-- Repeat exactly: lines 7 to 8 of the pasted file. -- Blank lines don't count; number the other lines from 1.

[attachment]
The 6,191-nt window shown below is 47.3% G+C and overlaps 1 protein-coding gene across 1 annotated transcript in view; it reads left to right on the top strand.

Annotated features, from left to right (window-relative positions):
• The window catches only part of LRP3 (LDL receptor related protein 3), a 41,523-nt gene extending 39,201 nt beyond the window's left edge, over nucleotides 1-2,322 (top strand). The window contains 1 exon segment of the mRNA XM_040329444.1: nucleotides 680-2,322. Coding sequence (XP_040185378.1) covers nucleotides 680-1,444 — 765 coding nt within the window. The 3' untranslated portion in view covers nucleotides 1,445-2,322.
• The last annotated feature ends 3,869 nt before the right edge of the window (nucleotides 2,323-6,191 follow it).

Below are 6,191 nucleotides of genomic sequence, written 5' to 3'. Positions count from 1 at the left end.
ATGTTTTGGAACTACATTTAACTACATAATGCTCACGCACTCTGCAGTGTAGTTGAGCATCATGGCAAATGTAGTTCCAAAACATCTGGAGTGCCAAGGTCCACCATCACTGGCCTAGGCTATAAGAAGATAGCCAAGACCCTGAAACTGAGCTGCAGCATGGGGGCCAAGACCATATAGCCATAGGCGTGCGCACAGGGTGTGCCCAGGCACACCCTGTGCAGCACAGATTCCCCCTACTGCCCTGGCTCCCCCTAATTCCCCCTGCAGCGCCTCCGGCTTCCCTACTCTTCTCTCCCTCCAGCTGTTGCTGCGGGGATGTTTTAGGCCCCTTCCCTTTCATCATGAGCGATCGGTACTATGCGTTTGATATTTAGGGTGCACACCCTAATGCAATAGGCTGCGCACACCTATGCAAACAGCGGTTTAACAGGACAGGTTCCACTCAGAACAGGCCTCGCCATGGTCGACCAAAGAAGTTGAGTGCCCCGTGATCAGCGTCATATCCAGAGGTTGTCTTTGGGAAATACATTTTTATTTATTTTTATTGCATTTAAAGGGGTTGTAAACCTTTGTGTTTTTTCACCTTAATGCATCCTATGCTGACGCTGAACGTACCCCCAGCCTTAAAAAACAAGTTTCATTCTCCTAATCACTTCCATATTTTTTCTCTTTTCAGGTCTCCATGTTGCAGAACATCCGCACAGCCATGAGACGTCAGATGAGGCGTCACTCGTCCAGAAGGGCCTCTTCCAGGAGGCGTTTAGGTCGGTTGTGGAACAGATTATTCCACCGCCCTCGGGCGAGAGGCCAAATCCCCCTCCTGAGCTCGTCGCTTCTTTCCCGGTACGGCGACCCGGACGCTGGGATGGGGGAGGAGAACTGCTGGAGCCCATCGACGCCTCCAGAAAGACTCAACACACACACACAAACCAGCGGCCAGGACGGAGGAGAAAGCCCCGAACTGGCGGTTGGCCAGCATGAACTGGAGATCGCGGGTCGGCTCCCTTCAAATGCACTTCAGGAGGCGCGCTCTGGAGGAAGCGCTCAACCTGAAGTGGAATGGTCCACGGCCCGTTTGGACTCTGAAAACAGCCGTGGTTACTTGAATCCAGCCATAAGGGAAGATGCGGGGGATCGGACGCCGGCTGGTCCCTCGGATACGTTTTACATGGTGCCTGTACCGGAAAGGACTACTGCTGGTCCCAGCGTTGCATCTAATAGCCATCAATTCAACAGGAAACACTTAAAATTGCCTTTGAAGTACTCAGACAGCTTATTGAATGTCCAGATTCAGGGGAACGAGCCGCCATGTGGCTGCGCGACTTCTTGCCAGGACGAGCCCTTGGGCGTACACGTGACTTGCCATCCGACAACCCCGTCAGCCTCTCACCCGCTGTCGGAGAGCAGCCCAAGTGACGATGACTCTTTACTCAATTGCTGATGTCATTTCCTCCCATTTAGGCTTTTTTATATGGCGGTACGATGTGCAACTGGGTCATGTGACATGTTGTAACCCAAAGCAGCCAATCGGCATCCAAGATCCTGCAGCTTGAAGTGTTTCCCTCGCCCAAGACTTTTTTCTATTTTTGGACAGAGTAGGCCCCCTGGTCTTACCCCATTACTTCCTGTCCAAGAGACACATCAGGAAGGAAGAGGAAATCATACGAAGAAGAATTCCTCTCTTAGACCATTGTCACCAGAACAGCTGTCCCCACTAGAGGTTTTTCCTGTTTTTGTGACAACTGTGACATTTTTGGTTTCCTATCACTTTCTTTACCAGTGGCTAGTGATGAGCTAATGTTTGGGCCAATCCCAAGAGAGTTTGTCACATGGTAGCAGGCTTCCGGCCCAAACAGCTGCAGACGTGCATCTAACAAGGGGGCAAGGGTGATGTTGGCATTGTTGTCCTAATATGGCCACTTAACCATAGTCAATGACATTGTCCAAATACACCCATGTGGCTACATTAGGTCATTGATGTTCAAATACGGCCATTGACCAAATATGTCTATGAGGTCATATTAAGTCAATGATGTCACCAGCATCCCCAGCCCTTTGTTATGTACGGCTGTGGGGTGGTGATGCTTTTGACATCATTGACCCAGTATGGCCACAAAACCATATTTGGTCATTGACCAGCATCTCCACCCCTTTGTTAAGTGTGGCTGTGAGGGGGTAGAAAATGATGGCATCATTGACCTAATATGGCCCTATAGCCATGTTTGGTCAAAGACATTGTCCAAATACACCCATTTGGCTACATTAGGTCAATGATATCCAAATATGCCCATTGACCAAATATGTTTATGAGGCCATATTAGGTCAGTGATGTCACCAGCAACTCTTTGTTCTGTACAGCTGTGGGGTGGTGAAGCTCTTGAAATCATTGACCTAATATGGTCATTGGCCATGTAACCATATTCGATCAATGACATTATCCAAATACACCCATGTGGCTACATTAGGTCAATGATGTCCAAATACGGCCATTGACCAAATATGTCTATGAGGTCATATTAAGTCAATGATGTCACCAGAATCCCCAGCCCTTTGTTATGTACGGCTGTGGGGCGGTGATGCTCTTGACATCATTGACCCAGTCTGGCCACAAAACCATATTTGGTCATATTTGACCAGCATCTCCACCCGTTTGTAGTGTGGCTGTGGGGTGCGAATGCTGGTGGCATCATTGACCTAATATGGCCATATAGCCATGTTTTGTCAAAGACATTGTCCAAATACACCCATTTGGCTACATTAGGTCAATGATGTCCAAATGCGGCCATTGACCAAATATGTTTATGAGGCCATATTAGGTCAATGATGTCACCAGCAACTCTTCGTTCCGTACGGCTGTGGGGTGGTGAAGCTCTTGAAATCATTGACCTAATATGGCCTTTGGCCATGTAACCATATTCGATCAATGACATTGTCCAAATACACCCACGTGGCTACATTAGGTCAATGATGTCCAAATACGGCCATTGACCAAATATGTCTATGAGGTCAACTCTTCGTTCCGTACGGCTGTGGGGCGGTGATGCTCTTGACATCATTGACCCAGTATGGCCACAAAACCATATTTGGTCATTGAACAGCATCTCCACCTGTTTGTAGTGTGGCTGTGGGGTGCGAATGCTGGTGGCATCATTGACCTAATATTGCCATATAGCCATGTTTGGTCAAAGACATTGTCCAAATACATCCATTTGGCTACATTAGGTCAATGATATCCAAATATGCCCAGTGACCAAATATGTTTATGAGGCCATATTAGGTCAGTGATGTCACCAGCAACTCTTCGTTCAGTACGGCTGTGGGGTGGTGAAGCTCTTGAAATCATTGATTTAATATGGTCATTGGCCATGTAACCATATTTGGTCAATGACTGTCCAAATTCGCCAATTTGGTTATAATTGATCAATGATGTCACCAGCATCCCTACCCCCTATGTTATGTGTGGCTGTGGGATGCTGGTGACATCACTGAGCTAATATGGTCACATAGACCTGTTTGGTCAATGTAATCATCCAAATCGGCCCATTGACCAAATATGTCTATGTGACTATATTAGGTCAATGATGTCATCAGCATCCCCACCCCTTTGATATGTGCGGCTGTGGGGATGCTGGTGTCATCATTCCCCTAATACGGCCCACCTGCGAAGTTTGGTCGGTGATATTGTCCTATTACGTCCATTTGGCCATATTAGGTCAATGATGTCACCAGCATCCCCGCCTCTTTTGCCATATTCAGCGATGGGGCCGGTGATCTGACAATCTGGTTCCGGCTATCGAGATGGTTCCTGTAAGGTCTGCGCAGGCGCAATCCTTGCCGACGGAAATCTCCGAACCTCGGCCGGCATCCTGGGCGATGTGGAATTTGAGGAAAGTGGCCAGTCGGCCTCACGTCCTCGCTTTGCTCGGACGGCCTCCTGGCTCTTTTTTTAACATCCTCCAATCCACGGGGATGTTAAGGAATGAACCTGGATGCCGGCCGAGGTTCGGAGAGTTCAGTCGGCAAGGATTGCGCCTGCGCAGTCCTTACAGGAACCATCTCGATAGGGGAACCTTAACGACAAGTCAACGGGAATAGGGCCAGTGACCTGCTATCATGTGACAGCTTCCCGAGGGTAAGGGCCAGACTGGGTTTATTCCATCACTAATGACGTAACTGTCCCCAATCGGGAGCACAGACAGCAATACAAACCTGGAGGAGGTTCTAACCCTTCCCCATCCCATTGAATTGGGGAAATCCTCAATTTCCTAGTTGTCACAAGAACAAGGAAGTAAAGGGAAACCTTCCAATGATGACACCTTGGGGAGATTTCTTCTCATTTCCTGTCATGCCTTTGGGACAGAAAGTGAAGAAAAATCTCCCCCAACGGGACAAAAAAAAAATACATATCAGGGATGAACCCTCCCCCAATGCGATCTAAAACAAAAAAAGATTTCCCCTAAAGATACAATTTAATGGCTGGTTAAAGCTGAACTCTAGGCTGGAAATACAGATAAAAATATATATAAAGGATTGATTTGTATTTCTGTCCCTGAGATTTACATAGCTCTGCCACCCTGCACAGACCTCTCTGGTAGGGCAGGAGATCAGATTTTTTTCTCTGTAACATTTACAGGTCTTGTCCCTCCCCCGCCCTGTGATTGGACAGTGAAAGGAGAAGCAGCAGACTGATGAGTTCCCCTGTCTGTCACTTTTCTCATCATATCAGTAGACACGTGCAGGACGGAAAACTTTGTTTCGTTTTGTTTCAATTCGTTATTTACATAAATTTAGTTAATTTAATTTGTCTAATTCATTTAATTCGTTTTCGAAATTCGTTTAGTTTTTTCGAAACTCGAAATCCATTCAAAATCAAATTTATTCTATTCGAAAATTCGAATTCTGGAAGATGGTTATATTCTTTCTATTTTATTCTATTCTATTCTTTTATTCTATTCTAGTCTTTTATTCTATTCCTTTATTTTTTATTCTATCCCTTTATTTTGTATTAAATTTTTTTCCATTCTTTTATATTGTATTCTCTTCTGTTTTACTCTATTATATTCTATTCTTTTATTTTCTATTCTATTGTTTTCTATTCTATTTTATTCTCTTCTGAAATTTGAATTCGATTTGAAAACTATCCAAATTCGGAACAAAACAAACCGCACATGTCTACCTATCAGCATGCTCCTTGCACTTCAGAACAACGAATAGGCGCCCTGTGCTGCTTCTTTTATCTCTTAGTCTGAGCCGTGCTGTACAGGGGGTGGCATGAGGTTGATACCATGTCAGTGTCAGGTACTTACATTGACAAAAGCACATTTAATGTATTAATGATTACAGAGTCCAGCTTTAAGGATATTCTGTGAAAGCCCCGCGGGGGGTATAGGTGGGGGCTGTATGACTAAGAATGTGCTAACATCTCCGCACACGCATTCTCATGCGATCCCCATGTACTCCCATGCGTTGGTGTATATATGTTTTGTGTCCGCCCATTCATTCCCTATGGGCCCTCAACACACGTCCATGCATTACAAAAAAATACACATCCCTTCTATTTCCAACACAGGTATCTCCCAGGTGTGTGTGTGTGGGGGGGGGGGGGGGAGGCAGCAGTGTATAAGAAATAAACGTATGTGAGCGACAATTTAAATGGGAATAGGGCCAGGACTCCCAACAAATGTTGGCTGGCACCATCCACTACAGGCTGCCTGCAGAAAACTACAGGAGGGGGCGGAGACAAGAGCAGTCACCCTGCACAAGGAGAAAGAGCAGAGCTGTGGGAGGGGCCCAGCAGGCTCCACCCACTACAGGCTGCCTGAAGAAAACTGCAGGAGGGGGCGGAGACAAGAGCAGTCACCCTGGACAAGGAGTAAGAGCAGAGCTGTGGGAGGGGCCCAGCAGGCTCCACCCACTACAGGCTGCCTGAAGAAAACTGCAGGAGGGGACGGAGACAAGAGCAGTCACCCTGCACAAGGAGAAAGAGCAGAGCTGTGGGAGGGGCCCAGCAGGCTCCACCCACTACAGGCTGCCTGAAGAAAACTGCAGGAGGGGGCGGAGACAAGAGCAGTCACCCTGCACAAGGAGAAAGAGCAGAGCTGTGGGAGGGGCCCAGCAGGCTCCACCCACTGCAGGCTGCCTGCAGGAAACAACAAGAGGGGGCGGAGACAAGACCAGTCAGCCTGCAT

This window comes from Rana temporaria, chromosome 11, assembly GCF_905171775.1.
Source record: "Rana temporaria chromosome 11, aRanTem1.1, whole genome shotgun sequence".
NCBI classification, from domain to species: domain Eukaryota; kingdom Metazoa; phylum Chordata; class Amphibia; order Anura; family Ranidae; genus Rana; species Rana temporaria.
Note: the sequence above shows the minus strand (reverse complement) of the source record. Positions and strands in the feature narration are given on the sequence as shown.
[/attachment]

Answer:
This window comes from Rana temporaria, chromosome 11, assembly GCF_905171775.1.
Source record: "Rana temporaria chromosome 11, aRanTem1.1, whole genome shotgun sequence".